According to Preyer, this pride continues to exist “despite friction in the family because of the elevation of this particular family member.Preyer explains that he did many comparisons of before and after writing samples and found that the second stroke of the M was not higher before the change took place in these people’s lives. Preyer calls this “the pride of the social climber who looks down upon his modest past.”


  • Letter M with the second stroke shortest and sinking below the baseline

The writer’s interest in centered around tangible things and he enjoys money and material possessions. He cherishes the prestige and superiority his belongings provide. This is especially true when the letter starts with a possessiveness point. image019


Such people feel superior to family and friends but defer to society and the public. According to Pulver, this is typical for many politicians who have little regard for their family but acquiesce to public opinion.


  • Letters “m” and “n” with sharply pointed downstrokes

These strokes are difficult to produce and occur only in slow writing.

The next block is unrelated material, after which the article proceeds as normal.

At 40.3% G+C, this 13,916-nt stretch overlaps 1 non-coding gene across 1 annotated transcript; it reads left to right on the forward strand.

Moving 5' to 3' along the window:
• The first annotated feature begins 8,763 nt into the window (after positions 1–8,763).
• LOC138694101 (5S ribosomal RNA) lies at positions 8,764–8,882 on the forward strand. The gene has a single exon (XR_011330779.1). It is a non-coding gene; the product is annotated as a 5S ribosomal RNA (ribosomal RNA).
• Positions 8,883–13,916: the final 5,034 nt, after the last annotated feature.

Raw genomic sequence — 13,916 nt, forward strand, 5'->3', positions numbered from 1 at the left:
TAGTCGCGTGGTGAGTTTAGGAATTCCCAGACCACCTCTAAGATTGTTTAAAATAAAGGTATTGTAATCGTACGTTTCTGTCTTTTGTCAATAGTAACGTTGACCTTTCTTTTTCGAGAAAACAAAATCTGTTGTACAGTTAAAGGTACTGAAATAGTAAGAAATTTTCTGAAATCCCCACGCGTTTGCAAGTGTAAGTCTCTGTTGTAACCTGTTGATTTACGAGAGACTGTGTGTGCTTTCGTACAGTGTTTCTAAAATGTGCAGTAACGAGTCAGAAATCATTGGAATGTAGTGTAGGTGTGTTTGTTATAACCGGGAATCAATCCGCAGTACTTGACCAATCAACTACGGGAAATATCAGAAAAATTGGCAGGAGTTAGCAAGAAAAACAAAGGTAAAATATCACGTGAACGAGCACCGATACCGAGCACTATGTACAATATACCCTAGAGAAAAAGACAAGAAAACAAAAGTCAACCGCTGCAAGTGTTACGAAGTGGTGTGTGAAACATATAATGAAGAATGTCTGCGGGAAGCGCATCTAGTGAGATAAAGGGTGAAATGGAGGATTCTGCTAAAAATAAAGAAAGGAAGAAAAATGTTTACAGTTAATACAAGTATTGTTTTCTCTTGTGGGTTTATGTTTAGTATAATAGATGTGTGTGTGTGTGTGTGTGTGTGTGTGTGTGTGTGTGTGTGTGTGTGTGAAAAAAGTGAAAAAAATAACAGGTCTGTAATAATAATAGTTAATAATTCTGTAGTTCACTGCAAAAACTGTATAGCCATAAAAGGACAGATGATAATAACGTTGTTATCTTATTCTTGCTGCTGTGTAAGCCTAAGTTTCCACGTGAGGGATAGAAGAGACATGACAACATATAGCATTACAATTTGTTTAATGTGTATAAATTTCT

The writer is derisive, scornful and bitter. He delights in inflicting hurt in a planned way, for instance with poison-pen letters or by defaming innocent people. (He usually will not be personally present to watch the suffering.) He has a tendency to provoke others and deliberately incites quarrels among the people in his environment. On the other hand, he is extremely sensitive himself and reacts with unwarranted fury when criticized.



I hope you are enjoying this exercise and feel that you are learning from it.

Best regards,

Erika M. Karohs, Ph. D., Ed. D.


  • Max Pulver, Symbolik der Handschrift (Zürich: Orell Füssli Verlag, 1931), p. 63
  • Wilhelm Preyer, Zur Psychologie des Schreibens (Leipzig: Verlag von Leopold Voss, 1928), p. 97.
  • Possessiveness points are explained in detail in: Dr. Erika M. Karohs, Handwriting Analysts’ Companion, volume 3, p. 283 available at Here
  • Max Pulver, Symbolik der Handschrift (Zürich: Orell Füssli Verlag, 1931), p. 63



Complete Chapter:

back to Free ARTICLE  1. Rolled Strokes  2. Air Strokes & Alignments  3. Thinking Patterns (1)   4. Thinking Patterns Continued (2)    5. Thinking Patterns Continued (3)    6. Accident Proneness    7. Answers to Quiz from Lesson from No.6    8. More Answers from Lesson from No. 6  9. More Air stroke Discussion   10. Directional Pressure   11. Double Curves   12. Non-Manager Discussions   13. The Letter “M”   14. Soldered (sautered) writing 15. 2 Most Frequent Questions   16. Emphasis